Hack, Hack

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While out cutting trail today I happened upon this owl pellet. If I had had a container to put it in I would have packed it up for further study. It would have been interesting to find out what sort of bones these are. Alas, I had nothing handy and the pellet was sopping wet...not an ideal condition for popping into one's pocket.

It was a beautiful day with blue skies and bright sunshine but comfortably chilly, great conditions for the trail work that needed to be done. Unfortunately, I didn't get many pictures to share -- it is difficult to swing a brush axe and take pictures at the same time, don't you know.


Hugh said...

I sometimes wish I had carried a digital camera with me during the trailwork I did at the previous job. We saw so much good stuff, almost every day.

It took a while to learn how useful and inexpensive digital photography was.


Keep snappin' them shots.

who wouda thunk it?? said...

yummy! My money is on lizard and the longer curved bone looks like frog (to me)

Anonymous said...

Swampy-What is it with you biologists who go out into the field without the proper equipment?!!! I was out with the whooper biologist last week chasing an errant chick and he was collecting whooper poop except that he had no plastic bags! Scrounging through the truck we found an envelope for his first sample and his pocket for the second. I'm going to develop a field kit for you both to carry in your trucks!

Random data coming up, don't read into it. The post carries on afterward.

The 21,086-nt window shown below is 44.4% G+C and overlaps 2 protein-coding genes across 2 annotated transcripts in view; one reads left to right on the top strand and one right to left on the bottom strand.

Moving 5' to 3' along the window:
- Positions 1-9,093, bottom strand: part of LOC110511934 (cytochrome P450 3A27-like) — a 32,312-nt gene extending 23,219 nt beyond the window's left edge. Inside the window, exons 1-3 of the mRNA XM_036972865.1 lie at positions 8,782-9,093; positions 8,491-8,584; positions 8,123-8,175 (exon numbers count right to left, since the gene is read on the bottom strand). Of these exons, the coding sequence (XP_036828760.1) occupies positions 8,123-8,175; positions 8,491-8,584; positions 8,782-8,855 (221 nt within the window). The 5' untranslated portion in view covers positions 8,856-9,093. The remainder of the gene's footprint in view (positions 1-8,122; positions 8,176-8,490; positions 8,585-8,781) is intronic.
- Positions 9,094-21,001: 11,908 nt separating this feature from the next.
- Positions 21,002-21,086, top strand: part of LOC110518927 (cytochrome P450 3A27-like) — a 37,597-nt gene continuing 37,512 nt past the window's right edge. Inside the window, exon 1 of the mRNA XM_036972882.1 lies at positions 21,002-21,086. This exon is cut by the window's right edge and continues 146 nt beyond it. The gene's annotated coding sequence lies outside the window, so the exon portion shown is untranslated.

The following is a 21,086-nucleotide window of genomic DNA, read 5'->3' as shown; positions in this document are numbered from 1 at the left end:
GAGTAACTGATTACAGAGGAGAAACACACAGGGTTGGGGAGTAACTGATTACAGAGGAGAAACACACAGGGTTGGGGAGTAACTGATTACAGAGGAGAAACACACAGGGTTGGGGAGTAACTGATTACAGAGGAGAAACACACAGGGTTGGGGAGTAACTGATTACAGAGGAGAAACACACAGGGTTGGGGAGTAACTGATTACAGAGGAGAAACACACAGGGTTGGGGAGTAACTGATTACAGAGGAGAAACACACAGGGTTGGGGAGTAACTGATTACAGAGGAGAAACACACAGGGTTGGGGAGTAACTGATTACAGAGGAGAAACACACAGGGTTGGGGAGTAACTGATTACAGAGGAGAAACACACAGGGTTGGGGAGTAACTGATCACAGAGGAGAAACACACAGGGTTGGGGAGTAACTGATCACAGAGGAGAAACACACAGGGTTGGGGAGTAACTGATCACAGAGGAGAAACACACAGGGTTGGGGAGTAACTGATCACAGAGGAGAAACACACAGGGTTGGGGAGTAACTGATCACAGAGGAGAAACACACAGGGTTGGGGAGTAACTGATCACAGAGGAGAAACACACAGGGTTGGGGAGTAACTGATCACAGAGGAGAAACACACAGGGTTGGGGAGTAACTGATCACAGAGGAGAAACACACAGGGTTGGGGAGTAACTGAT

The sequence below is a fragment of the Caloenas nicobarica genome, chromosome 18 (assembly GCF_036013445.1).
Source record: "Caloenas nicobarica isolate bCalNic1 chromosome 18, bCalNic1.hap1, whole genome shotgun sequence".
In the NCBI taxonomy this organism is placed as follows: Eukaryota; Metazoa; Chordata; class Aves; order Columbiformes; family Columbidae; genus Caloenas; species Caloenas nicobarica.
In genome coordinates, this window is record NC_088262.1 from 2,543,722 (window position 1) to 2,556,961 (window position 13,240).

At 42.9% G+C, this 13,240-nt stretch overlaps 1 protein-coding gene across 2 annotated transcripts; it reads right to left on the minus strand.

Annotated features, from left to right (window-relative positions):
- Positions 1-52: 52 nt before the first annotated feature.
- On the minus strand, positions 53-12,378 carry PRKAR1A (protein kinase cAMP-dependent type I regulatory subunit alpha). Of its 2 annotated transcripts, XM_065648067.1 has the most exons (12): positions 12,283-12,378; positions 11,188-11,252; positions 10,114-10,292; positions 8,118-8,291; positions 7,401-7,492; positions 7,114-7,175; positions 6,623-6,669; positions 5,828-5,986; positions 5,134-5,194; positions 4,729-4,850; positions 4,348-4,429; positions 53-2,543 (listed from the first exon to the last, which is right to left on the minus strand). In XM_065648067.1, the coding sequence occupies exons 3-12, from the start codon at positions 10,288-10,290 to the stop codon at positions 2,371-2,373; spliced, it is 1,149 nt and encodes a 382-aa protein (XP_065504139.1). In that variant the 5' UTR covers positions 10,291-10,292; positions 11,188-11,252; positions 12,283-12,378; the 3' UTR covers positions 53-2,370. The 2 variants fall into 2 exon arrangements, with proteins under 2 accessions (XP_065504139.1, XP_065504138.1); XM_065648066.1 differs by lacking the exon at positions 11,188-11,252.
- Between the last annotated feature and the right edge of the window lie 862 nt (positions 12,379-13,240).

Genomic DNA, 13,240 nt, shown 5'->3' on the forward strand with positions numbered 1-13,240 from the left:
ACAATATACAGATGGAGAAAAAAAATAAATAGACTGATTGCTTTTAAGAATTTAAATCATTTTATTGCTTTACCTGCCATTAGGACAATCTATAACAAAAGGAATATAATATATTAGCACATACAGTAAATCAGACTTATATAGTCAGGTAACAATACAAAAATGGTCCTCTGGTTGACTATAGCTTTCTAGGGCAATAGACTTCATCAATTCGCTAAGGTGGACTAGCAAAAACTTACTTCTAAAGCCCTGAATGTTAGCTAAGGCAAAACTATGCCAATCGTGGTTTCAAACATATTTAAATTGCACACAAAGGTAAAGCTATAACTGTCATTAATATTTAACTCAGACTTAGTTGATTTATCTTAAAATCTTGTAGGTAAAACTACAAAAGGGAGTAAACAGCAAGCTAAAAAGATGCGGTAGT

swamp4me said...

I do enjoy having a digital camera along on my trail days -- just wish I had a better way to carry it!

Could be, I guess. Although it has been a little cool here for herps to be out and about.

Heh-heh, that's why we have organized, manager-types like you to keep us straight ;) And I did have containers in my truck, it's just that my truck was about a mile away...

Pablo said...

Must be the season. I found an owl pellet at Roundrock on my last visit. I intend to go back to the same spot and see if I can turn up any more for closer examination.

Fishy Girl said...

I used to have my elementary school students disect owl pellets. It was one of my favorite activities to do in science.

Uncle Bear /:-) said...

Hi Miss Swamp4,

A long time ago I was lucky enough to be in an adult ed class, and disected an owl pellet. I love to get a chance to do it again.

swamp4me said...

Have you noticed how things run in bunches with all us bloggers? Sort of makes me feel connected :)

Fishy Girl,
Dissecting pellets does seem to capture the imagination of even the reluctant student. Teaching science in elementary school must be very rewarding. I made "guest" appearances in the lower school classes, but I taught middle and upper school sciences.

Uncle Bear,
Perhaps you will have another opportunity sometime. You can order pellets from science supply places like Carolina Biological -- of course, they usually come in class size packages!

nina said...

I dissected a handful of pellets last winter--just to pass the gray days. And found, with many, many leg bones, skulls, too!
The easiest way to identify the "eaten."
My owls seem to grab voles and shrews.

So very cool!

swamp4me said...

I love to line up all the delicate little bones and try to figure out how many critters they represent. Most of the pellets I find have mouse and cotton rat bones in 'em.